Bloggings on Nurse and Allied Health Immigration




Chris Musillo







H-1B Visas And The Unemployment Rate





The US Department of Labor reported on Friday that the unemployment rate fell to
7.8%,
 which is the lowest rate since the recession started.  This rate is still historically
quite high
.  T
he unemployment rate never exceeded 8 % between 1984-2009.





Many question why the US should allow H-1B visas if many US workers are out of work. 
The answer is that H-1B visa usage is a microeconomic phenomenon, not a
macroeconomic one.





H-1B visas are used by industries
in short supply
.  These industries
include IT, science, engineering, and healthcare.  Not coincidentally, these industries are expected to have
continued demand
for workers in the future. 





The Brookings Institute says that the occupations with the largest supply
vacancies
are:


1. Computer Occupations


2. Health Diagnosing and Treating Practitioners


3. Other Management Occupations


4. Financial Specialists


5. Business Operations Specialists


6. Sales Representatives, Services


7. Engineers


8. Information and Record Clerks


9. Advertising, Marketing, Promotions, Public Relations, and
Sales Managers


10. Supervisors of Sales Workers



US high school students ought to be preparing for these jobs if they want to be adequately employed when they reach adulthood.  Until then, American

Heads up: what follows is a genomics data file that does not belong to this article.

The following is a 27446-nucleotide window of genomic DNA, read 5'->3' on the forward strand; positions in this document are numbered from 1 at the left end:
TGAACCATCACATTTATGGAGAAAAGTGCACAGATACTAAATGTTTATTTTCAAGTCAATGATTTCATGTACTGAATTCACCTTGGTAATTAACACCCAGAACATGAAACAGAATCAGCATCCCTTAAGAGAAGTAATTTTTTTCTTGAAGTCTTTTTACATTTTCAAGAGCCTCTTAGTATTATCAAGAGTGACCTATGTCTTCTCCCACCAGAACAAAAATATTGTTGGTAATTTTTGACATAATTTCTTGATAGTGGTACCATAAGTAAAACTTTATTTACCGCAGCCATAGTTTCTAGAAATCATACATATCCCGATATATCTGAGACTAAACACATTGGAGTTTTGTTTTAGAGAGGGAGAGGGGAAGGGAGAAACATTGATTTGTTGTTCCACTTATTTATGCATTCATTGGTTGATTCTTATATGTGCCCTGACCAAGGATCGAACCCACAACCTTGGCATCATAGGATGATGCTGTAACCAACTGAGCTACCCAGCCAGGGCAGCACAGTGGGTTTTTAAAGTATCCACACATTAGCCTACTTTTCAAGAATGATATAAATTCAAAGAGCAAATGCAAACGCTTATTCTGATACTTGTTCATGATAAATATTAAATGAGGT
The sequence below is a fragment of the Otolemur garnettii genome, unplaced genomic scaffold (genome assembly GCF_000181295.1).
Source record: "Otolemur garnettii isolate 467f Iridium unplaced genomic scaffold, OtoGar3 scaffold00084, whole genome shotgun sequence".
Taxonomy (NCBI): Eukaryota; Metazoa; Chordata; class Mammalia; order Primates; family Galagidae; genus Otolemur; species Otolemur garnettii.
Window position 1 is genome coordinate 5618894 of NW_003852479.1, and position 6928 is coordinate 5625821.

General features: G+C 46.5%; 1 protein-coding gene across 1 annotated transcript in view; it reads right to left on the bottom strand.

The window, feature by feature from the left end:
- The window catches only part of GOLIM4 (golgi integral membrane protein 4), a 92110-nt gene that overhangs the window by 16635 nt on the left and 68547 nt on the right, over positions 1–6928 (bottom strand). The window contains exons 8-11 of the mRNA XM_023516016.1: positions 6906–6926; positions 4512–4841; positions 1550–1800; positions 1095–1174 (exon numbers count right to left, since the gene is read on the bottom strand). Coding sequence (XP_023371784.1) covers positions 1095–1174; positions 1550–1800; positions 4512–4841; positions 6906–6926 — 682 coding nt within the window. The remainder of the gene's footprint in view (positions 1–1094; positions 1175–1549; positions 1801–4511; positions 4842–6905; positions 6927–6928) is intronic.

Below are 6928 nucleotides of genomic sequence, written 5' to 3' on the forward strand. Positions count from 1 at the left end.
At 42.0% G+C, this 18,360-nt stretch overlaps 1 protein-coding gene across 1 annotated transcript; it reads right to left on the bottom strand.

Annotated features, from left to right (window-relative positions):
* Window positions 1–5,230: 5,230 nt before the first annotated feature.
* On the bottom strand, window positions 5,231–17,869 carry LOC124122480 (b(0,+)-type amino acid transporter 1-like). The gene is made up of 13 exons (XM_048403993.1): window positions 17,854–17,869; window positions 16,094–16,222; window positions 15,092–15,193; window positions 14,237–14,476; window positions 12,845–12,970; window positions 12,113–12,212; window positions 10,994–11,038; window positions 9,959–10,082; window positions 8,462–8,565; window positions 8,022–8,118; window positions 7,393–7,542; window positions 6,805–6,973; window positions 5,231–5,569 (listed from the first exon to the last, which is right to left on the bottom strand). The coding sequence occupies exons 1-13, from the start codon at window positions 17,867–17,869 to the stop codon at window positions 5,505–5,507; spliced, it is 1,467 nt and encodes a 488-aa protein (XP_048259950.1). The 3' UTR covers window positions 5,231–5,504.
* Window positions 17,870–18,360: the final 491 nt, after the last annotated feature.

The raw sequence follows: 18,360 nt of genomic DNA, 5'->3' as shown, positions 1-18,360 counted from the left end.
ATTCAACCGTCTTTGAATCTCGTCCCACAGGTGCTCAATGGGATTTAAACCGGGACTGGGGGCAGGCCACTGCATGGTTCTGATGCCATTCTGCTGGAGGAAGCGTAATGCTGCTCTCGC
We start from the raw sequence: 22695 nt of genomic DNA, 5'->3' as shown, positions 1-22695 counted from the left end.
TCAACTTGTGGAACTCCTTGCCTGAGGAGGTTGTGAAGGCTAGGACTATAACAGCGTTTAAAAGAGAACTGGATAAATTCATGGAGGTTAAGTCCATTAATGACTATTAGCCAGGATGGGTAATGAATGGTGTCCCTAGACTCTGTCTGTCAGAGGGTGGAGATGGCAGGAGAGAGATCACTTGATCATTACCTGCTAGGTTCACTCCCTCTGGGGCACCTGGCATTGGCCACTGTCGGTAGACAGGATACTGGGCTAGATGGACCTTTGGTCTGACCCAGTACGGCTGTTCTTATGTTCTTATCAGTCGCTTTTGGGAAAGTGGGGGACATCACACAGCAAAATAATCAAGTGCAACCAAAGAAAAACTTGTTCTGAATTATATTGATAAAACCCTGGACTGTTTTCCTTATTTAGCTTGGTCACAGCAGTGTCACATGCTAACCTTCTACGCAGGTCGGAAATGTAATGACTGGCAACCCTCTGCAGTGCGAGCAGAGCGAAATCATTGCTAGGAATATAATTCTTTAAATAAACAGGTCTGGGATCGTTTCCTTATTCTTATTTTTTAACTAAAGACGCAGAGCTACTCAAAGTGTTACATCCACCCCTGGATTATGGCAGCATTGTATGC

companies will search around the world for talented workers to fill these
supply shortages. 






One bogeyman in the H-1B debate has always been that H-1B
workers are only used to tamp down US wages and supplant American jobs.  As we have argued
many times in the past
, there is little evidence that this is actually the
case for at least two reasons.





For one, if the H-1B program was being used to reduce wages
and displace American workers, we would see H-1B workers spread across many
industries, instead of concentrated in just a few industries.  But we don't see that.  We see H-1B workers concentrated in just a few industries   





Also, we would see more consistent annual H-1B usage by US
employers.  The incentive to reduce
workers’ salaries is likely greater in a recessed economy, not less.  However, when the economy was in its weakest
state, there were many fewer H-1B visa petitions filed by US businesses.





Critics of the H-1B system should acknowledge that the H-1B
system does what was designed to do.  It
provides needed workers in industries where workers are needed.  It is not a macroeconomic policy, but a
microeconomic one.  The national
unemployment rate has little relevance.



Read the full Healthcare and Immigration Law Blog at www.musillo.com or www.ilw.com.  You can also visit us on Facebook and follow us on Twitter.







About The Author




Christopher T. Musillo is a partner at MusilloUnkenholt Immigration Law. He is a graduate of Villanova University, Villanova, Pennsylvania. When not zealously representing his clients, Chris enjoys outdoor sports, listening to music, traveling and reading.






The opinions expressed in this article are those of the author(s) alone and should not be imputed to ILW.COM.